November 2008

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But in the end, ketchup is just ketchup, isn’t it?

Not really. For Americans, ketchup always contains tomatoes and vinegar and some kind of sweetener, along with spices, and a brand named Heinz.

H.J. Heinz Co. (HNZ) reported a 22% rise in its fiscal second-quarter profit and indicated that it may take fewer price increases on its products amid weakening consumer spending and falling commodity prices.

The company is still going ahead with some selected price hikes, but indicated that price cuts were unlikely.

Food companies have raised prices steadily over the last year amid soaring commodity prices. Investors and analysts have been watching closely to see how these companies now will handle the subject of price increases as commodities have pulled back and global economies have weakened. Price increases play a big role in offsetting costs, but in a weak economy companies run the risk of pushing away penny-pinching consumers. There has been some speculation that retailers may also be resisting efforts by manufacturers to raise prices.

The company took a fair amount of price hikes in the second quarter and that discussions with retailers on pricing are a “little more difficult.”

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The billionaire Saudi prince, who invested in Citicorp in 1991 when it was in financial straits, said he would raise his stake from 4 per cent to 5 per cent. At Citi’s current market value of just over $25bn, the new investment would cost about $350m.

The 26.4 per cent fall in the shares, which closed at $4.71 in New York, prompted Citi’s directors and executives to look at strategic options, includes selling part or whole of the company.

A $350m vote of confidence from Saudi prince Al-Waleed Bin Talal could not halt the rapid decline in the fortunes of Citigroup yesterday, with fears mounting that what was once the world’s biggest bank will lack adequate capital to withstand the billions of dollars of losses expected in the months to come.

The £236m investment came before the market opened yesterday, and reversed the nose-dive in the ailing bank’s share price for only 20 minutes before the sellers returned. It had been hoped that the boost in sentiment from Al-Waleed’s vote of confidence would end a two-year selloff that has wiped more than $200bn from Citigroup’s market value.

But as quickly as the share price had improved, it declined again. At one point it plunged by more than 25% to less than $4, its lowest since 1994. By the close on Wall Street it was off by more than 26% at $4.71, giving the bank a puny market value of $25bn.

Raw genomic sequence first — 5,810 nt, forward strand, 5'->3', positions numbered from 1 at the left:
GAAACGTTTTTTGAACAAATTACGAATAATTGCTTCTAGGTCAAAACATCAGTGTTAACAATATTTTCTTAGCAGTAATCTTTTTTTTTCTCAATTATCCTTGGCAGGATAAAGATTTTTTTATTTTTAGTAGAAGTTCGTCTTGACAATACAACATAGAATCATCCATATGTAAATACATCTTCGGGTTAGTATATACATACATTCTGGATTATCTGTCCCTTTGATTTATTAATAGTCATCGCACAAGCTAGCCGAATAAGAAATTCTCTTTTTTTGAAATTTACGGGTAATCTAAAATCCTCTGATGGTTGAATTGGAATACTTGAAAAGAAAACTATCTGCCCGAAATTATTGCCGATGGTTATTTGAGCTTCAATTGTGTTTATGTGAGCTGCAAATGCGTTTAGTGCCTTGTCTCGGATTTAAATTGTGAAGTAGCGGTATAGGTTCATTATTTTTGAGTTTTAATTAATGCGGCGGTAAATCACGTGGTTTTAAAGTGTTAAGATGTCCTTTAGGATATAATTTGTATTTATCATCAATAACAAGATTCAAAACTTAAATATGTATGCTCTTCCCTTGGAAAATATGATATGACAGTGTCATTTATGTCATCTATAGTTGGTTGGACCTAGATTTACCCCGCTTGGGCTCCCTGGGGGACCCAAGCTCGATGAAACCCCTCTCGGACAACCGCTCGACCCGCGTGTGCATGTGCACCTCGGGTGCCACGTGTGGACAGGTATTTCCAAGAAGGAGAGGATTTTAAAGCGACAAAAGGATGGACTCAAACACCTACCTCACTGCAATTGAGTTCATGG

In January 2007, Citigroup shares were worth more than $54 each and the company was valued at more than $250bn.

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Democratic presidential nominee Barack Obama made history by becoming the first ever African American to be nominated for the role by a major political party.

Barack Hussein Obama II was born on August 4, 1961 in Hawaii. His mother, Ann Dunham, a white American from Kansas, met his Kenyan father, Barack Obama I, while they were studying together at the University of Hawaii at Manoa. His parents separated when Obama was two, and he barely knew his father, who died in an automobile accident in 1982.

In 1967, Obama’s mother married Indonesian Lolo Soetoro, and the family moved to Jakarta, where Obama lived until he was 10. He has a half-sister Maya Soetoro-Ng.

Obama moved back to Hawaii in 1971 and lived with his maternal grandparents until he graduated from high school in 1979. A graduate of Columbia University, he entered Harvard Law School in 1988, where he served as the first African American president of the Harvard Law Review.

First elected to the Illinois Senate in 1996 Barack Obama served as an Illinois state senator for seven years before he was elected to the US State Senate in November 2, 2004.

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The election of a new American president is always an important event, because of the power the American president has to influence events and affect lives around the world.

This election is particularly important: the American economy is going through the most serious financial crisis since The Great Depression. And the international scene is littered with the debris of Bush’s disregard for the rule of law, and his confrontational strategies.

Barack Obama has promised to undo the damage eight years of Bush policy has caused. The other contender, John McCain, if he unexpectedly surmounts the odds and becomes president, will likely build on the Bush legacy, notwithstanding his recent disclaimer: “I am not President Bush.”

To be sure Obama has said he would use force to defend American interests, and would be ready to act outside the framework of the United Nations.

It may be that being the president of a superpower carries with it some obligation to brandish the use of force as an instrument of foreign policy, or else risk being disqualified from the race altogether.

Nevertheless, the possibility of an Obama administration choosing dialogue over confrontation, engagement over hostility, is real.

Therefore, the new president would be well-advised to send a message that his defence of American values is genuine and not a rhetorical device to justify oppressive foreign policy choices.
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What is it that prevents America from righting herself? Stupid, blind, unthinking patriotism — willful idiots yelling “We’re number one!” while ignoring all evidence to the contrary.
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